A Painter's Visions of A PlaywrightBook - 2008
Explores the influence Henrik Ibsen held on the philosophies and works of Edvard Munch, analyzing both playwright and artist's careers in relation to Norway's cultural history and establishing them as modernist pioneers.
Univ of Washington Pr
Drawing on printed and archival sources, including Munch's extensive unpublished writings, Munch's Ibsen provides a comprehensive account of the connection between the two great Norwegian modernists. Situating the interlocking careers of Edvard Munch and Henrik Ibsen within Norway's cultural history, Joan Templeton establishes Ibsen's primordial importance for Munch as a pioneering modernist voice. She examines the over 400 illustrations Munch made of Ibsen's plays, one of the greatest homages a painter ever made to a writer, showing how Ibsen's imaginative universe was an essential and integral part of Munch's life and work as a whole.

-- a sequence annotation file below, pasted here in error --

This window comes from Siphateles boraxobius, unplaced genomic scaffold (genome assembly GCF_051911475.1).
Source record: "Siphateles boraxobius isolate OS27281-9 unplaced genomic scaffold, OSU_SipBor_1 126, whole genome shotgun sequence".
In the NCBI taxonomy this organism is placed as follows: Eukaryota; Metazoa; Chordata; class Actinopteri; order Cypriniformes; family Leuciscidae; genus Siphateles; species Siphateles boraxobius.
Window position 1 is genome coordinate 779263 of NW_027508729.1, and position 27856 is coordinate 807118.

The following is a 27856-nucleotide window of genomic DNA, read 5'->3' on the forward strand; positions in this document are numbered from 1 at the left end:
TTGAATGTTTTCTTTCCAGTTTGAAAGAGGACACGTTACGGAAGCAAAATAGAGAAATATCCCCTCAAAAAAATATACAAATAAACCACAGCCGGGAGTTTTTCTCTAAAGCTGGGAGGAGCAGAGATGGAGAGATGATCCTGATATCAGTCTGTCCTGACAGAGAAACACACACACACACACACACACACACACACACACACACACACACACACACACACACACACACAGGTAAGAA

Templeton studies the illustrations as readings of Ibsen's plays and as examples of some of Munch's best work in various media: the witty, tender drawings of Peer Gynt; the eloquent oil sketches of Ghosts; the powerful woodcuts of The Pretenders; the sumptuous oil paintings of John Gabriel Borkman. She shows how some of the strongest of the illustrations result from Munch's accommodation of his own symbolic structures to Ibsen's text. She also demonstrates how Munch sometimes refigured Ibsen's texts to fit his own experiences and convictions in a process of reification that is as interesting as his fidelity. She offers a detailed analysis of Munch's famous portraits of Ibsen and a historical and analytical account of Munch's work on the Ibsen stage productions through which he painted himself into theatrical history.
Munch's Ibsen will appeal to students of modern literature and art, art history, the history of the modern theatre, Scandinavian art and culture, and interdisciplinary approaches to the humanities.
In an accessible but thorough analysis, Templeton (English, comparative literature, Long Island U., NY) demonstrates the great influence wielded by the playwright Ibsen on his younger contemporary. Based on an exhaustive examination of Munch's personal writings, Templeton builds a case for Ibsen's prevalent influence on Munch. The volume is heavily illustrated with b&w and color plates, including many rarely seen Munch drawings. Annotation ©2009 Book News, Inc., Portland, OR (booknews.com)
"A Samuel and Althea Stroum book."